Text Anna Sulan Masing @annasulan
Photos Jørn Tomter @jorntomter

Made in Hackney is a charity, founded by Sarah Bentley and Joshana Lovage, that looks to ways to support the community through food. At the heart of this has been cooking classes and a belief that everyone deserves healthy and delicious food that is kind to the environment. Because of their close ties to the community, and serving those most vulnerable in it, the team had become aware of the impact the Coronavirus might cause, ahead of the governmental lockdown.

“We closed down our cooking school and began shifting to cooking direct-to-door meals. We understood straight away that our long-term goals – which we see as lifesaving – in providing skills and access to good, health food had to be viewed in the now; we needed to respond to the immediate” Sarah explained. This meant setting up a referral form online and reaching out to all their partners, such as social services, Citizen Advice Bureau and elderly charities, for them to refer anyone who was in need, and they set up a crowdfunder to support the project.

The response was immediate, both in financial support and in recipients in need, which caused an issue as the small cooking space in the basement of health food shop, Food For All, didn’t have the capacity. As luck would have it, the exact moment that Sarah was surveying the space and wondering what to do Josh, from Angelina restaurant on Dalston Lane, called having seen the crowdfunder and asked if there was anything he and his team could do; so the cooking operation moved into the restaurant.

“We had worked with Josh before, and therefore knew him and how he worked which was crucial” Sarah said. “Not only did this project need to meet the absolutely highest of hygienic standards, it also had to deal with high levels of [sensitive and personal] data” the system they are operating can only be done with an incredibly efficient system; Sarah joked that actually what they have become is a “highly advanced data management charity”. They are currently serving 420 meals a day, just to the Hackney area, and hope to upscale the numbers as soon as possible.

It is an incredibly sobering thought to understand these numbers, “we realised that it was not just those that are already known as vulnerable people, at this time we are also serving those who had been doing an incredible job at managing and coping previously, but who are now not able to” Sarah explained. The need is greater than they are able to accommodate at the moment, and they operate a waiting list. “We are turning away approximately 50 people a day, it is heart-breaking; this includes some people who are calling us direct and we have to say no” Sarah said.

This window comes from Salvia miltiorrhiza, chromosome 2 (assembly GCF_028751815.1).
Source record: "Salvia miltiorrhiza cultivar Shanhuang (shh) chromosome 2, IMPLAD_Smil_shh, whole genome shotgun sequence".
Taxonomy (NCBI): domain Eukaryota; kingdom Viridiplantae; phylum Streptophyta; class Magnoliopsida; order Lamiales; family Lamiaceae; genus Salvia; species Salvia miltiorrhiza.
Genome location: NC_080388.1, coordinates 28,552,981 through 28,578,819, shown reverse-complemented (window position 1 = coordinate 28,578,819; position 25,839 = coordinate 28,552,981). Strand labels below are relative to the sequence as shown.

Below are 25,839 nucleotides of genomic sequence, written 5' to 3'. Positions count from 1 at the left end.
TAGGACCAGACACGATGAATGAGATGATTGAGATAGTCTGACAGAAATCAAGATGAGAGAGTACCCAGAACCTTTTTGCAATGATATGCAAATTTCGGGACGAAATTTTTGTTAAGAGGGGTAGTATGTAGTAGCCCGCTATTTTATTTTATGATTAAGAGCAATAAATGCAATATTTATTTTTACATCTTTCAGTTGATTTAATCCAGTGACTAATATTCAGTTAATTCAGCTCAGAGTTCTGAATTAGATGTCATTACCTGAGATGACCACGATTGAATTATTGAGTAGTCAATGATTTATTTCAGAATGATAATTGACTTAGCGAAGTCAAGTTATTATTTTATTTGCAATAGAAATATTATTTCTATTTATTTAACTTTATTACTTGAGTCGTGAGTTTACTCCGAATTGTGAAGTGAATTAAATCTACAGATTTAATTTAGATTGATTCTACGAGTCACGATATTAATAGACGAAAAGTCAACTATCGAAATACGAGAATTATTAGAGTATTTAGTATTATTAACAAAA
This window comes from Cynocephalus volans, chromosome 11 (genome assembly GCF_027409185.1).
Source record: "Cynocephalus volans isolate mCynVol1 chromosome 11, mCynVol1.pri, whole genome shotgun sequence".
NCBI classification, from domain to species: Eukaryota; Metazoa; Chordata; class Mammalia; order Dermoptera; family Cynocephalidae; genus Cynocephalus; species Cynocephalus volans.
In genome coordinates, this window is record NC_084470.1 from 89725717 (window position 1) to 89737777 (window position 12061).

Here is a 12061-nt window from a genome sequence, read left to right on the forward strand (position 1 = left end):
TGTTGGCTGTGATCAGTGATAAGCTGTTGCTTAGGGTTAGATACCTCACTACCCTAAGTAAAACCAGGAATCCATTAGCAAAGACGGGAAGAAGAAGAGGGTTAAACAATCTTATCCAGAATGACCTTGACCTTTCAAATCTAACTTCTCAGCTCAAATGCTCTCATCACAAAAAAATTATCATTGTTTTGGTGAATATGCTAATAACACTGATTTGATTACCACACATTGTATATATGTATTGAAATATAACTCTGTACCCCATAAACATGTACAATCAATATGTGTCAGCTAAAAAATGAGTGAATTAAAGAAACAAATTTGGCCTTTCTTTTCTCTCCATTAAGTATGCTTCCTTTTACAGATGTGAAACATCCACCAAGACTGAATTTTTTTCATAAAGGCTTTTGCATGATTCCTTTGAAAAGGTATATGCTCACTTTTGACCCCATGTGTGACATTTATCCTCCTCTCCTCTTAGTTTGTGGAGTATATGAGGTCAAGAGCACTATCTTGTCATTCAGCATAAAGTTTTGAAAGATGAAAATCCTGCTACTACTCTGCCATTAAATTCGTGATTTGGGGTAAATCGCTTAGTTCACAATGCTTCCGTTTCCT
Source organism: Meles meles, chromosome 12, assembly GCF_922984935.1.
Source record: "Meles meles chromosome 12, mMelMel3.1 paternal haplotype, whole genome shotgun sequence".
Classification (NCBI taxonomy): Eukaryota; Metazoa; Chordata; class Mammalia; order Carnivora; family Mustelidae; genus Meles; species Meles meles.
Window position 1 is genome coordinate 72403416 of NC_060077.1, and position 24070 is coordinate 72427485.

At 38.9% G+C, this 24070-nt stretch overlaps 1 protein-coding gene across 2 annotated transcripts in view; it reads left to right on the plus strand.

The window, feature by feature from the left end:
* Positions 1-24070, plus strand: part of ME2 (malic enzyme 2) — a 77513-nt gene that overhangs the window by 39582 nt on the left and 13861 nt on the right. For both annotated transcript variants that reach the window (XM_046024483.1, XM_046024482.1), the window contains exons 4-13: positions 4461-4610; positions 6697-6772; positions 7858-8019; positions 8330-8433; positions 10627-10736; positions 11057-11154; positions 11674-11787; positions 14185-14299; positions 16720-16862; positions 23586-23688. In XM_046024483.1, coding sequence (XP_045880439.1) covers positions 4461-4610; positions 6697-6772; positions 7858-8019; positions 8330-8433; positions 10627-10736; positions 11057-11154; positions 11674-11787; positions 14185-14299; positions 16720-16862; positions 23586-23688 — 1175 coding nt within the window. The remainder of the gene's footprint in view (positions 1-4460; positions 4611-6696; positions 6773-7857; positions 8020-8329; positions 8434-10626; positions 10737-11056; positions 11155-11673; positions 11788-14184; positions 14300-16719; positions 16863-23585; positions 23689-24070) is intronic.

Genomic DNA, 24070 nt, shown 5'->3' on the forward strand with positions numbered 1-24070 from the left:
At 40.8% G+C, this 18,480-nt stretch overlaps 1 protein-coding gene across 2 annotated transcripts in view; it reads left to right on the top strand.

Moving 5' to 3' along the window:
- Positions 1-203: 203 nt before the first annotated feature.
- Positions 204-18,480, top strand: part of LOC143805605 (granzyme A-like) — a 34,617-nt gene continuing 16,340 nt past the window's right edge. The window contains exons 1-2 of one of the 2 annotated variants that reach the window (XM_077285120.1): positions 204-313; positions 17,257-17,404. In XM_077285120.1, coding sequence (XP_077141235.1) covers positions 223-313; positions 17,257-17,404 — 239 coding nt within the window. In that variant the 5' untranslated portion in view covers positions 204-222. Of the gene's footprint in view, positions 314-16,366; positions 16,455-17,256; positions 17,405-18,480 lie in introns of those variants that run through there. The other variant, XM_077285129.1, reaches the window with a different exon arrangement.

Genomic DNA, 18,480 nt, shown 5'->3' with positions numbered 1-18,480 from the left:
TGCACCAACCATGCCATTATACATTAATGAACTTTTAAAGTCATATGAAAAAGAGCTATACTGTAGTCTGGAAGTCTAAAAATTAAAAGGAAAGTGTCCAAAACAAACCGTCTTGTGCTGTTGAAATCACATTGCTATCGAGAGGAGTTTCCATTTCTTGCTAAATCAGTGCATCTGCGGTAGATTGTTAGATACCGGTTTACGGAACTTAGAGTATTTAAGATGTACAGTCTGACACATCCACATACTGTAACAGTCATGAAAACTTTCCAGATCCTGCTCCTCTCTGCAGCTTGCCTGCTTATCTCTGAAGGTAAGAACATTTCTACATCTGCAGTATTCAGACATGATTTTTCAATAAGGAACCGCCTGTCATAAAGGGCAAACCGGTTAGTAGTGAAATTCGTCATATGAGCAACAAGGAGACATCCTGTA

The food is entirely plant-based, this is because it has to meet cultural and religious needs, adhere to dietary restrictions, and meet the environmental ethos of the charity “we cannot be serving cheap meats” said Sarah. “This has also led to some interesting conversations though, such as lentils and bowl movements!” Sarah appreciates that people don’t want different things in these times but has found that it has led to lovely and engaged conversations with the meal recipients, “we are not here to change hearts and minds, it is just the best option for this service.”


Because of the numbers involved they are buying produce at wholesale prices as well as getting donations from various organisations. Edible London have been a particularly generous supplier of local organically grown food, Felix project has also been able to donate produce, Artesian Vegan has been donating their okara (soy pulp, after making tofu), Death by Cake has donated vegan flapjacks for this Friday’s delivery and Made in Hackney have also been able to buy from Spitalfields Farm which has been a great way to support them too. Currently they are paying Angelina a nominal amount, like Made in Hackney, the restaurant team jumped into a need with faith that help will come to also support their staff, via the council, individuals and/or crowdfunding.

The food is cooked and then cooled down, so that it can be heated when needed. It is then delivered via a two-bike system – one courier biker who is paid, and a bike buddy who is a volunteer. Each team has 25 meals each, and there are 10 teams (20 bikers); it is important that the one person delivers to the door (whilst the other looks after the food and bike!) and that the recipient is seen – at a safe distance.

“Part of our system is about having regular contact with everybody, we call all those on the list to check  in, to make sure theory meals were ok, that dietary needs were met” Sarah said, through these calls and courier sight-contact they have been able to help in getting other help such as medical attention. Food is a system that is never just about the cooking and eating.

Made In Hackney on Instagram